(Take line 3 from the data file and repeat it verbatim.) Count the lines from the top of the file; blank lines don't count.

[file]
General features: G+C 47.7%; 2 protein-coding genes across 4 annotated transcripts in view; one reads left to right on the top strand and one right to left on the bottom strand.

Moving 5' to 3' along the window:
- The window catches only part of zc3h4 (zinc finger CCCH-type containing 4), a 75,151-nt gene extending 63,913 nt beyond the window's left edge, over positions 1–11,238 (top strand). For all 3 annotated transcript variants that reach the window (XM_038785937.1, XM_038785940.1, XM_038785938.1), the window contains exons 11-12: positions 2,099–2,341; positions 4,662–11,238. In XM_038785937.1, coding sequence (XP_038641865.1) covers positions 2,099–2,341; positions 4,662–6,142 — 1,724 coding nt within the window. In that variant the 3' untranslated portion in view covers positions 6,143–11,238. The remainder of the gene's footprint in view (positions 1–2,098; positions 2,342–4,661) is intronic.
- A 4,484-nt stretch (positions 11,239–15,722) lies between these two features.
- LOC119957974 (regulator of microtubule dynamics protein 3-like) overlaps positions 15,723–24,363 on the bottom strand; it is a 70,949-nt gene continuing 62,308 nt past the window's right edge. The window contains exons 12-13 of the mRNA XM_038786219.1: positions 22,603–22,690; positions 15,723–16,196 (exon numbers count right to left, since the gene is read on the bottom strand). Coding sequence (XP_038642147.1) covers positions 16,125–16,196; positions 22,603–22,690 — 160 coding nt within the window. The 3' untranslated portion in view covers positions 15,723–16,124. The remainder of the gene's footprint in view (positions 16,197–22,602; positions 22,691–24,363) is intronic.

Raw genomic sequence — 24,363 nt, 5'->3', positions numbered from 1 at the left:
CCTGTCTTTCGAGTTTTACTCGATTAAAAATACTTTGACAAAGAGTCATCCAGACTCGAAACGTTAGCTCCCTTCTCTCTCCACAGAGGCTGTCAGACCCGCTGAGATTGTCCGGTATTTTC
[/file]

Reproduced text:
- The window catches only part of zc3h4 (zinc finger CCCH-type containing 4), a 75,151-nt gene extending 63,913 nt beyond the window's left edge, over positions 1–11,238 (top strand). For all 3 annotated transcript variants that reach the window (XM_038785937.1, XM_038785940.1, XM_038785938.1), the window contains exons 11-12: positions 2,099–2,341; positions 4,662–11,238. In XM_038785937.1, coding sequence (XP_038641865.1) covers positions 2,099–2,341; positions 4,662–6,142 — 1,724 coding nt within the window. In that variant the 3' untranslated portion in view covers positions 6,143–11,238. The remainder of the gene's footprint in view (positions 1–2,098; positions 2,342–4,661) is intronic.